Greece: Strike Against Extending Work Hours

The Greek capital, Athens, is witnessing protests against a new amendment to the labor law, which extends work hours.

  • Demonstrators described the amendment as
    Demonstrators described the amendment as "modern-day slavery".

Thousands of protesters marched in Greece on Thursday as part of a nationwide 24-hour strike against a new labor law that demonstrators referred to as a form of "slavery".

More than 16,000 people participated in separate demonstrations in Athens organized by unions and political parties, while leaders of the left, socialist and communist parties attended the rallies.

The 24-hour strike led to the suspension of ferry and train services, the rescheduling of flights, and the suspension of most public transport in Athens.

In this regard, Greek Communist Party leader Dimitris Koutsoumpas said: "No matter what the government does, workers condemn this should be in the trash."

Protestors referred to the amendment as "modern-day slavery" because work hours are to be extended.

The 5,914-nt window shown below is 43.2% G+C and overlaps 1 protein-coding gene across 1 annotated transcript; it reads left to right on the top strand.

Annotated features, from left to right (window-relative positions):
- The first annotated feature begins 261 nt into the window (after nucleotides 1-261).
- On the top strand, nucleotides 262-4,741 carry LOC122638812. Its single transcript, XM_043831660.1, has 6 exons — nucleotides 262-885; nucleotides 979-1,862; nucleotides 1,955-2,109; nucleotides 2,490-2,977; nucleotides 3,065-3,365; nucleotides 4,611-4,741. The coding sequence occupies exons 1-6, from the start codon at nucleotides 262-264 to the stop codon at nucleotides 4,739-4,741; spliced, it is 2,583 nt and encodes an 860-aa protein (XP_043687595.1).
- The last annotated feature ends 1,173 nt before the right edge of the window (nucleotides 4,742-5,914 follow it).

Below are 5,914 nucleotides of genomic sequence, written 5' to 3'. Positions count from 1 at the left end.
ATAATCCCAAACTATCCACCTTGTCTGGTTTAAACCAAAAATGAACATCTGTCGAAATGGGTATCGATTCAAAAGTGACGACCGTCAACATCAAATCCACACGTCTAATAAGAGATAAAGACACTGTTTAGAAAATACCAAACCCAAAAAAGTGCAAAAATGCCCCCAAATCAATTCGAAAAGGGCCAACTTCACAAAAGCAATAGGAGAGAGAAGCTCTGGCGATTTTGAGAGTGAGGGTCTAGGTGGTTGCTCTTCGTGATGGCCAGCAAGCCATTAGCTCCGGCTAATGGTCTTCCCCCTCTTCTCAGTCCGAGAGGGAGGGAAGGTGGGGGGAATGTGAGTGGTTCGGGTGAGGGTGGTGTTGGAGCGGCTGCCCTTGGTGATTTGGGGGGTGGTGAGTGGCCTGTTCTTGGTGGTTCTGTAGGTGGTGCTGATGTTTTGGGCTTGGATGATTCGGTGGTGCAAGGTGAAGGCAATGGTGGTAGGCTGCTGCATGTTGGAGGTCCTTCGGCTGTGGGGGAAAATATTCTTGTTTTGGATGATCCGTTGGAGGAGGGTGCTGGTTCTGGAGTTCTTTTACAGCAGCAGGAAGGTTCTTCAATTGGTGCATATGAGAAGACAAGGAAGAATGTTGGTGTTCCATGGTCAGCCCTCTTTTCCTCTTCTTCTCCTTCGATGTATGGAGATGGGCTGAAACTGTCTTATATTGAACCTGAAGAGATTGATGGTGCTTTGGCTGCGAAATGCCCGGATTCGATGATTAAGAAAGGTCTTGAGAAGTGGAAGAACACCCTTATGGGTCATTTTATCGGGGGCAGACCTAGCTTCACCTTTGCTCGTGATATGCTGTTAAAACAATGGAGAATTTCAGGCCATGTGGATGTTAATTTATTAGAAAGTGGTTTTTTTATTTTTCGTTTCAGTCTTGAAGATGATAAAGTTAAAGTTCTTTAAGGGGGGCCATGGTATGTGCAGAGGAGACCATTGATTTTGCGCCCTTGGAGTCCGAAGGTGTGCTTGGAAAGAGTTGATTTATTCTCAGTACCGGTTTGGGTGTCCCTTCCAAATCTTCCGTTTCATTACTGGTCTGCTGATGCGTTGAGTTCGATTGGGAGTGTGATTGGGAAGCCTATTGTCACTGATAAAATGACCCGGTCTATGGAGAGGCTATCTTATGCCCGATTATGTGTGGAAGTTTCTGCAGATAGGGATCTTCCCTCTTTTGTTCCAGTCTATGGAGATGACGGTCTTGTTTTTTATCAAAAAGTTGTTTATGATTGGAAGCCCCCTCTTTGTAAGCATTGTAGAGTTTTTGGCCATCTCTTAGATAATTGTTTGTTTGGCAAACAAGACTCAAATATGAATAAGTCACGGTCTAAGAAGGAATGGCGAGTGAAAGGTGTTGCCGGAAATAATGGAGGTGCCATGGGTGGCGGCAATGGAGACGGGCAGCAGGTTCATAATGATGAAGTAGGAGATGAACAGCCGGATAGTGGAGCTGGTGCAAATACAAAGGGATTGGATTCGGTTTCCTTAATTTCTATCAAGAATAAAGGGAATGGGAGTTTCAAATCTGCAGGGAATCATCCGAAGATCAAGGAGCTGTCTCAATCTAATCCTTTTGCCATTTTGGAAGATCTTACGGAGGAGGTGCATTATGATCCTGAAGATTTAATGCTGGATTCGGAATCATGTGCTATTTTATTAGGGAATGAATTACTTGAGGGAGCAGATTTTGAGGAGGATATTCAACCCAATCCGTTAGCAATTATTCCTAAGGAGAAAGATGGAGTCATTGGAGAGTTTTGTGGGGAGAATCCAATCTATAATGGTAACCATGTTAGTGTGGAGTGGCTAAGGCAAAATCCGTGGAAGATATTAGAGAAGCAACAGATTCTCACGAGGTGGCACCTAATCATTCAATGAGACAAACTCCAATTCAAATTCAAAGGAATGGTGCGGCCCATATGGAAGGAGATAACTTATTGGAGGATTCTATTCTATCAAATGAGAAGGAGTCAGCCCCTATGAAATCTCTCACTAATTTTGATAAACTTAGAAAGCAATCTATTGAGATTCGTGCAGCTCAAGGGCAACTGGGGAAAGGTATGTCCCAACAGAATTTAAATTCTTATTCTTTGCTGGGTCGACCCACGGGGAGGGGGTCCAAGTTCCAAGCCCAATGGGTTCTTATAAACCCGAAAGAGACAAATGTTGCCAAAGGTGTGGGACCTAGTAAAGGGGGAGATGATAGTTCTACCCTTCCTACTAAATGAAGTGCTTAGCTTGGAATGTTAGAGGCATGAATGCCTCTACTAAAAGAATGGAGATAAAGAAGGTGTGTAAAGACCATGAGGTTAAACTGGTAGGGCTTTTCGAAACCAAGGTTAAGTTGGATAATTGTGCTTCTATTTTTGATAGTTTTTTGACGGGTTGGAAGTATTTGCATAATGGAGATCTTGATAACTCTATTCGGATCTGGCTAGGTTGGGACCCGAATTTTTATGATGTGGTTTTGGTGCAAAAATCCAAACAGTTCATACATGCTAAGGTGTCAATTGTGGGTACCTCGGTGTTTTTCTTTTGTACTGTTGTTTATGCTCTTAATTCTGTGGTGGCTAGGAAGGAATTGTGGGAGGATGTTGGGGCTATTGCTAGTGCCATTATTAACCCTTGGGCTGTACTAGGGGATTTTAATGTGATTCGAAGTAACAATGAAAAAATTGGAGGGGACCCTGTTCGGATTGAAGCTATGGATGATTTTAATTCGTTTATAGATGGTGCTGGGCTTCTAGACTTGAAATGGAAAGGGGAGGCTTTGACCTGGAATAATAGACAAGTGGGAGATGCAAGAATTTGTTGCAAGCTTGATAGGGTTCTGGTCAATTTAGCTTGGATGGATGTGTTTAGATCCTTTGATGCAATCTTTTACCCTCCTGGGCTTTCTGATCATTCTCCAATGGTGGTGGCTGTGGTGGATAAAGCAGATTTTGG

The government notes that the amendment, which Parliament will vote on next week, allows for voluntary flexibility in work hours, sets rules regarding remote work, and improves the maternity and paternity leave, in addition to provisions that protect against sexual harassment in the workplace.

Labor Secretary Kostis Hatzidakis said the new rules will allow employees to negotiate the option to work longer hours during part of the year and take an additional leave later.

The amendment allows for an increase in working hours to ten in exchange for an additional paid leave.

Partisan Objection to the Legal Amendment

For their part, unions and political parties considered that the amendment undermines collective bargaining, disrupts the personal lives of employees, and formalizes the exploitation of overtime by employers (especially large companies), which has been happening for years.

Prime Minister Kyriakos Mitsotakis' conservative government said the measures would modernize "antiquated" laws dating back decades to a pre-internet time when most workers clocked into their offices and factories at the same set hours.

The unions also oppose the amendment's imposition of stricter rules for dealing with calls for strikes.

The government's majority in Parliament approved the bill during the first reading on Wednesday, ahead of a voting session for the entire parliament next week.

A banner was placed near the Labour Ministry in central Athens read "Hands off the 8-hour workday."

The left-wing Syriza party said the bill was a "monstrosity" and called on the government to withdraw it.

"They will not take us back to the 19th century," Syriza stressed.